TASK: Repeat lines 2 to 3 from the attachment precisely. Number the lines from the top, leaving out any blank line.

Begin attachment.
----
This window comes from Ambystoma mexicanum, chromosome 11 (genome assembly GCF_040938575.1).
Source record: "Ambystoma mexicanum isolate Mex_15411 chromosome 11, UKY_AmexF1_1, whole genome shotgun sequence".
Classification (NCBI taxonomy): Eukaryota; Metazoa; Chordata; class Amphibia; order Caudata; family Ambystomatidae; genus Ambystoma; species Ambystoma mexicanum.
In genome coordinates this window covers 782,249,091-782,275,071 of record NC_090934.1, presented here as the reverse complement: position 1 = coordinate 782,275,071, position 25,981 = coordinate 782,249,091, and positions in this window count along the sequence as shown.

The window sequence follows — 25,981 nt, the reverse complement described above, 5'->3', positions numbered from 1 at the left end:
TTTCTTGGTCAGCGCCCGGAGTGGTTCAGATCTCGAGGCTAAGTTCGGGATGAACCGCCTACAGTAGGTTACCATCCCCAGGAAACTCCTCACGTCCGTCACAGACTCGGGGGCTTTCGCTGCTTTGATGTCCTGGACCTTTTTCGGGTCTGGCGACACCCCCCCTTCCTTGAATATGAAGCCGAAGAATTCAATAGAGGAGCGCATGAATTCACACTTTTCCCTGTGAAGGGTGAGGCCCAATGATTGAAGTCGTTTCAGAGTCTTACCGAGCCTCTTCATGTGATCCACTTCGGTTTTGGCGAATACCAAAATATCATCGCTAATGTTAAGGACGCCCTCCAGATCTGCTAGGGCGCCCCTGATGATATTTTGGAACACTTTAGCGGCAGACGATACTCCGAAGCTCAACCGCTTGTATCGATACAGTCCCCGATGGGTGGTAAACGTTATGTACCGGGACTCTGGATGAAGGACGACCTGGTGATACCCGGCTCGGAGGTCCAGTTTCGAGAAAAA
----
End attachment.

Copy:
Source record: "Ambystoma mexicanum isolate Mex_15411 chromosome 11, UKY_AmexF1_1, whole genome shotgun sequence".
Classification (NCBI taxonomy): Eukaryota; Metazoa; Chordata; class Amphibia; order Caudata; family Ambystomatidae; genus Ambystoma; species Ambystoma mexicanum.